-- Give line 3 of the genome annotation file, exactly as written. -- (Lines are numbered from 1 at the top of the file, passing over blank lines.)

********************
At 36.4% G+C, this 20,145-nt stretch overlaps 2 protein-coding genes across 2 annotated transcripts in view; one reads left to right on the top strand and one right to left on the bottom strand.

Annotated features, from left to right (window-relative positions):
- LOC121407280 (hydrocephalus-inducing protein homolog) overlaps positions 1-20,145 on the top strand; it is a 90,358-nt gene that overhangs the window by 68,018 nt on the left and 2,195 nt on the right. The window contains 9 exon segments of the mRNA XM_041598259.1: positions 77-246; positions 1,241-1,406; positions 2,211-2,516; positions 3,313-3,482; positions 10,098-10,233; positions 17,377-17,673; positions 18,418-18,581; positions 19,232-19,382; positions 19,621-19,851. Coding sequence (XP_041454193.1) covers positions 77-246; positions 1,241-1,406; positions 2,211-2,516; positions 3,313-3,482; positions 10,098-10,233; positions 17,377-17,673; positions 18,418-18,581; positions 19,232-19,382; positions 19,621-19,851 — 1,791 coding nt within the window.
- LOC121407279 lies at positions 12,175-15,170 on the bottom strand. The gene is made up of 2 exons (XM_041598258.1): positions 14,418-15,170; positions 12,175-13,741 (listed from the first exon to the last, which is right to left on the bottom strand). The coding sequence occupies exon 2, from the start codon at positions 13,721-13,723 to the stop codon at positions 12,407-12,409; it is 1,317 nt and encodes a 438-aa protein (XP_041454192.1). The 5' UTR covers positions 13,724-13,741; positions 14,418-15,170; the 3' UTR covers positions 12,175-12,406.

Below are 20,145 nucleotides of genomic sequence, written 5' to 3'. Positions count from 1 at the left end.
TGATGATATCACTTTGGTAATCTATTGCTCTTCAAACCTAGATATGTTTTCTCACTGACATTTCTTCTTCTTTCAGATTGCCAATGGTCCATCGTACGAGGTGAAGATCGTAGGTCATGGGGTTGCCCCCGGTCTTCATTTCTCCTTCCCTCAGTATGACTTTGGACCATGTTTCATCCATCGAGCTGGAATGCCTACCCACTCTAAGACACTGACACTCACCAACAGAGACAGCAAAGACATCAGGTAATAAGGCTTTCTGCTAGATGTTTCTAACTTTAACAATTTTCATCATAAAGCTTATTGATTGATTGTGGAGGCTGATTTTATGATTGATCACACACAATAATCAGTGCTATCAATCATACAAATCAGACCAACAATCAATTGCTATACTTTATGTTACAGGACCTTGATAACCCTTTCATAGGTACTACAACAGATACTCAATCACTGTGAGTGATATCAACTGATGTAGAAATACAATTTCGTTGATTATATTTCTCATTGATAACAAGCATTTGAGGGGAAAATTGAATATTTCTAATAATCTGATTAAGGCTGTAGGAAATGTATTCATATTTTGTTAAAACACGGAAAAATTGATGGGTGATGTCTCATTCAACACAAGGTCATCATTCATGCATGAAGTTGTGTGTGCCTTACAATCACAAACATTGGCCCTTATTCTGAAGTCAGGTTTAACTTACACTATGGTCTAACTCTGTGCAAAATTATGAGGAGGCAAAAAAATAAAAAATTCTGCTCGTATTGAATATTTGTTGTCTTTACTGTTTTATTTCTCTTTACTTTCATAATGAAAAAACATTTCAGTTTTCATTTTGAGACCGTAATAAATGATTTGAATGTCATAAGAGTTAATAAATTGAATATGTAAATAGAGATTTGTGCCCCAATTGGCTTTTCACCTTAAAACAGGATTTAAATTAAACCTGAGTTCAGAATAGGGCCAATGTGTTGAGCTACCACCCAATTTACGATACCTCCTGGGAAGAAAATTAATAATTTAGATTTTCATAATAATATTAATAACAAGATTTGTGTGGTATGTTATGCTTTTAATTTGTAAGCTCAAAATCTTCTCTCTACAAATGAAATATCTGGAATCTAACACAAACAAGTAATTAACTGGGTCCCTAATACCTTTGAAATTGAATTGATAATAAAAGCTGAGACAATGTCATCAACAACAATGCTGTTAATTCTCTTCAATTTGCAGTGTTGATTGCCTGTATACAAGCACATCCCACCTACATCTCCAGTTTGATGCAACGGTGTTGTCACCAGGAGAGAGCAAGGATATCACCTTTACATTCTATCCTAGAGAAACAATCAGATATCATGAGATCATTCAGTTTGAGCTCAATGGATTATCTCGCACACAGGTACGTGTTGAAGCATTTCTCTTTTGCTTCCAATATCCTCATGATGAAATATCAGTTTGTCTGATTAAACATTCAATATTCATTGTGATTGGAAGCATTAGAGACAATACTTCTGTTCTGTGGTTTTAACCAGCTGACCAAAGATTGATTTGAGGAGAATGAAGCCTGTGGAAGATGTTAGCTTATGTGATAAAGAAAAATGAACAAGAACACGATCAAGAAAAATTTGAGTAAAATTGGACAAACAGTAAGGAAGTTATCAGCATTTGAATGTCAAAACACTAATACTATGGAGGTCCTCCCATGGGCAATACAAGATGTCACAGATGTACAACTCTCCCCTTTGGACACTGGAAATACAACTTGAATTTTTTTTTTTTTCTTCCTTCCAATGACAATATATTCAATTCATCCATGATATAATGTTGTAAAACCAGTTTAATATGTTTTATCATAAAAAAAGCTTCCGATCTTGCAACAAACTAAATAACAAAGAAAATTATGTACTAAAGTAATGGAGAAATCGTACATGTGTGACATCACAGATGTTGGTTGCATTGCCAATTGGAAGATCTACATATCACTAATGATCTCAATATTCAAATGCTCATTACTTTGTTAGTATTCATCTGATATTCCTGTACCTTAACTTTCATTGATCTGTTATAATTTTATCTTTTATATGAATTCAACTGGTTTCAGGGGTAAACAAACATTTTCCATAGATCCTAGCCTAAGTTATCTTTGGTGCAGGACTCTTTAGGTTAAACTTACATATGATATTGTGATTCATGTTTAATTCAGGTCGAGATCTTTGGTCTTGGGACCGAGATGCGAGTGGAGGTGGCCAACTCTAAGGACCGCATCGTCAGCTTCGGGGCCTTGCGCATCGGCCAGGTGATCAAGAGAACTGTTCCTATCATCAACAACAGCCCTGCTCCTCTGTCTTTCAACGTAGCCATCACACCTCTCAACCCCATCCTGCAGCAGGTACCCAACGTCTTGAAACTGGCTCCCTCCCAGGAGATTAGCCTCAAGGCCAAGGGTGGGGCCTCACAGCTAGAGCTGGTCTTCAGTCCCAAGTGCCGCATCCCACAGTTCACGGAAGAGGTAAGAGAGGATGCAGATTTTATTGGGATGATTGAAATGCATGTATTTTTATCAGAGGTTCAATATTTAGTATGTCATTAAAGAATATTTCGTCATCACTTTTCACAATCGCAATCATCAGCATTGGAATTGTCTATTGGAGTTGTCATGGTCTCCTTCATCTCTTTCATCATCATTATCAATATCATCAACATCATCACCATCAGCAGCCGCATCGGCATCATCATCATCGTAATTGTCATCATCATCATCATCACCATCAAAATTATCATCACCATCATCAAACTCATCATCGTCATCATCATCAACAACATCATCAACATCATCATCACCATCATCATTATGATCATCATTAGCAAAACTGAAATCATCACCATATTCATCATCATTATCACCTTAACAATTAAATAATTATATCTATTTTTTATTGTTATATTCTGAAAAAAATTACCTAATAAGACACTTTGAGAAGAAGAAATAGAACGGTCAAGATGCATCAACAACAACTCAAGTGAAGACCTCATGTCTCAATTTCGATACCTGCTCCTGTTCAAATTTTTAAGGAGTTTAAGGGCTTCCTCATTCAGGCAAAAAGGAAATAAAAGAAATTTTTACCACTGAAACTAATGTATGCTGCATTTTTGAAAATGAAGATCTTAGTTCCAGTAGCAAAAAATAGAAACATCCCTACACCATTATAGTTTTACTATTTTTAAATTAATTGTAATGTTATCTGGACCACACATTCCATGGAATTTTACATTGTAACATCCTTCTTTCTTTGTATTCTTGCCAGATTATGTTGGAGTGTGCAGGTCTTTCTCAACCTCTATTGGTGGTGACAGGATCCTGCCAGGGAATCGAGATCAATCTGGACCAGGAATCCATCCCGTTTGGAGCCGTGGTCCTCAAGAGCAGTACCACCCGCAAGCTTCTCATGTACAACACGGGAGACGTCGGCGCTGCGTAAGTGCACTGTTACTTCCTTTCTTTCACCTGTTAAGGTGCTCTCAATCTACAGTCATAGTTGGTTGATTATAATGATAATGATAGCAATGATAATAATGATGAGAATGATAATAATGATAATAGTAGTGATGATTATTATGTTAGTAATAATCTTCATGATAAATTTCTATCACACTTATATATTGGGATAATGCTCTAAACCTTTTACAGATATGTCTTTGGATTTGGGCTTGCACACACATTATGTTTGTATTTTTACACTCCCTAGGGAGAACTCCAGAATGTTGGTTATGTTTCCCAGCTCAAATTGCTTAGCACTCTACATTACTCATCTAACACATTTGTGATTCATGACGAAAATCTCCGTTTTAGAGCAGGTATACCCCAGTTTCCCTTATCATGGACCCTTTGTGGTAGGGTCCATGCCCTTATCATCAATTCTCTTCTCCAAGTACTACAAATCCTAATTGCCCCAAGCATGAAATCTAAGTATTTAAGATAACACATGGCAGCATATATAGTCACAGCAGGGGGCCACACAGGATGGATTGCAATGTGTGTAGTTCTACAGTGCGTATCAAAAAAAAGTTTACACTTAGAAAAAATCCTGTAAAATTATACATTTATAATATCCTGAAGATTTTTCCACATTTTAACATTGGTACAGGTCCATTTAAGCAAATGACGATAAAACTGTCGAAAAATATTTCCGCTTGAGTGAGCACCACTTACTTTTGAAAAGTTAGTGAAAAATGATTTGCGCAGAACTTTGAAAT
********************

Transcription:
- LOC121407280 (hydrocephalus-inducing protein homolog) overlaps positions 1-20,145 on the top strand; it is a 90,358-nt gene that overhangs the window by 68,018 nt on the left and 2,195 nt on the right. The window contains 9 exon segments of the mRNA XM_041598259.1: positions 77-246; positions 1,241-1,406; positions 2,211-2,516; positions 3,313-3,482; positions 10,098-10,233; positions 17,377-17,673; positions 18,418-18,581; positions 19,232-19,382; positions 19,621-19,851. Coding sequence (XP_041454193.1) covers positions 77-246; positions 1,241-1,406; positions 2,211-2,516; positions 3,313-3,482; positions 10,098-10,233; positions 17,377-17,673; positions 18,418-18,581; positions 19,232-19,382; positions 19,621-19,851 — 1,791 coding nt within the window.